How excited were you to get your first job right out of college, just to walk into an office full of cubicles with glaring fluorescent lights? Just the image alone of socially isolated employees under hospital lights sends an all but motivating emotion through you, and suddenly you’re fantasizing about retirement rather than all the things you’re going to accomplish in the next few years.
Studies show that employees perform better in a well-designed work environment, and here will be discussed how office spaces, and their employees, can be rejuvenated through a few simple changes.
Fix the Floor Plan
Burning the cubicle and replacing them with bean bag chairs and loveseats might feel quite liberating, but don’t be so quick to redesign your floor just yet. Take into consideration the type of work you and your employees must carry out each day. If it’s in your budget, then it might be a good idea to hire an interior designer to give you a selection of modern commercial fitout designs to choose from.
First and foremost, it’s best if the one you pick accommodates employees’ work needs and gives the space an energy boost. People enjoy working in coffee shops for a reason—it feels less like work and more like being productive in a social setting. So, an open floor plan rather than a closed-off one can boost the energy levels of employees.
On the other hand, if privacy is needed, then this may not be the best option. If there’s the space for it, then add a “break room” or hangout spot where there’s no computers or desks, just a few comfortable chairs, and a coffee pot. People will naturally gravitate towards coffee and comfortable seating.
Hard At Work with Art Work
Studies have revealed that artwork can greatly influence people’s moods, performance, and health at work. Offices displaying various types of art have happier, more productive employees who complain less about health issues. Supporting your employees’ health and wellness, along with local artists, will have all sorts of reciprocal effects, such as more opportunities for meaningful conversations and interactions between colleagues. Hanging a few paintings or putting some sculptures out sends the message that the office is more than a place of work—it’s a creative space where ideas can flourish.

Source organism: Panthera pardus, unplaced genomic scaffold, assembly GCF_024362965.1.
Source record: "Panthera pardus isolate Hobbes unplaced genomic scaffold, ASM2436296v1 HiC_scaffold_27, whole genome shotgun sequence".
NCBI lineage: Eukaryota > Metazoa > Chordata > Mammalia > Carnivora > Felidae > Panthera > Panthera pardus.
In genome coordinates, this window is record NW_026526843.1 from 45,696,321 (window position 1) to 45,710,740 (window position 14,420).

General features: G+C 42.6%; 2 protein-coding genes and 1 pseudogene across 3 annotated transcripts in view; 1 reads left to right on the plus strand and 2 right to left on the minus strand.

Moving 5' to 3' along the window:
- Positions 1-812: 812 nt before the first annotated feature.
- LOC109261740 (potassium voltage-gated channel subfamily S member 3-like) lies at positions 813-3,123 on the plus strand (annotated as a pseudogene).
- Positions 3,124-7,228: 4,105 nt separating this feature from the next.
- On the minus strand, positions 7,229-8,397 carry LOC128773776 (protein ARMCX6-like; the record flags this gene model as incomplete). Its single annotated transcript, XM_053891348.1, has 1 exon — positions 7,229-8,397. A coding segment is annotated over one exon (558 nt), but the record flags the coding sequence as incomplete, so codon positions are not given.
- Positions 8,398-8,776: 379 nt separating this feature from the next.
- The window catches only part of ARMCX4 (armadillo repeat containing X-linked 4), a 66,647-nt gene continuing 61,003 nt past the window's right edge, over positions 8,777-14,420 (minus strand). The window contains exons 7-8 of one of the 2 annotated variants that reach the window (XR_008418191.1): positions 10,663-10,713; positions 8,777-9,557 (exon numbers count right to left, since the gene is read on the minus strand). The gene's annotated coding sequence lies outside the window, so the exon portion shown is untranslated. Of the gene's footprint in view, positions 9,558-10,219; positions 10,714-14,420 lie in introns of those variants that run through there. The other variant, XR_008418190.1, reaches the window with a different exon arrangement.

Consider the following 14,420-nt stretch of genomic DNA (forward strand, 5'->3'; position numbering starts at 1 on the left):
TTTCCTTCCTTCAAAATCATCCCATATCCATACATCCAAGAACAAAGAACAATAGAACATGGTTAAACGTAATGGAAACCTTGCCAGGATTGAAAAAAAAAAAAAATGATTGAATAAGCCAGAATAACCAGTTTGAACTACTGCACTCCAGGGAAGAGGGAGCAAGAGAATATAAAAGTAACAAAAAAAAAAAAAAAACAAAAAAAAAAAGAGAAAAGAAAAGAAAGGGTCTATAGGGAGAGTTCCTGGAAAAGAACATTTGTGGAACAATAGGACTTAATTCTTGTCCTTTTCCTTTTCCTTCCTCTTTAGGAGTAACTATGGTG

Switch Up the Seating
Seating plays a huge role in the physical health of employees. Humans were designed for hunting and gathering, not sit in a chair all day. So, there’s bound to be some physical caveats to being positioned in a 90-degree angle for 8-12 hours a day. Finding chairs that support spinal health will inevitably increase productivity because people will not be distracted by their back pain. If your company has the money for it, then investing in the health of your employees is a worthwhile endeavor. If an employee senses that their well-being is important to their employer, a solid effort is likely to follow.
If new seating isn’t in the cards, then give your employees a reason to get out of their desks, like putting a small garden around the building, or hanging a wooden swing from a tree. These are as aesthetically appealing as they are tempting, and people will eventually use it as an escape from the mundanity of sitting and staring at a screen all day.
When people deck out their houses in lights for Christmas and even change the way they turn on the lights (clap, clap!), it’s no secret that we humans have an obsession with lighting. Considering how much figurative language there is surrounding light alone is enough to show how much we think about light. If you’ve ever seen someone in a bad light or kept your candle burning in the darkest of night, or seen the light at the end of the tunnel, then you know just how important light can be.
Lighting has an obscene effect on people’s emotions, but this probably doesn’t come as a surprise. Studies show that natural light makes people happier, blue lights can make you feel more alert, and intense fluorescents can make people feel negative regardless of the situation. If natural light is an option, then that will make a world of difference in your office space. If not, try to find some lights that imitate natural light that will cause a more positive brain response, unlike hospital lights often found in offices.
An effort to optimize office space, and including your employees in the process, is a great way to build rapport with the people you work with. It establishes the fact that employee wellness is valued, thus providing a catalyst to a better work ethic. Send out a poll to your office asking their opinions on some changes that could be made to the office, and start redesigning your workplace today.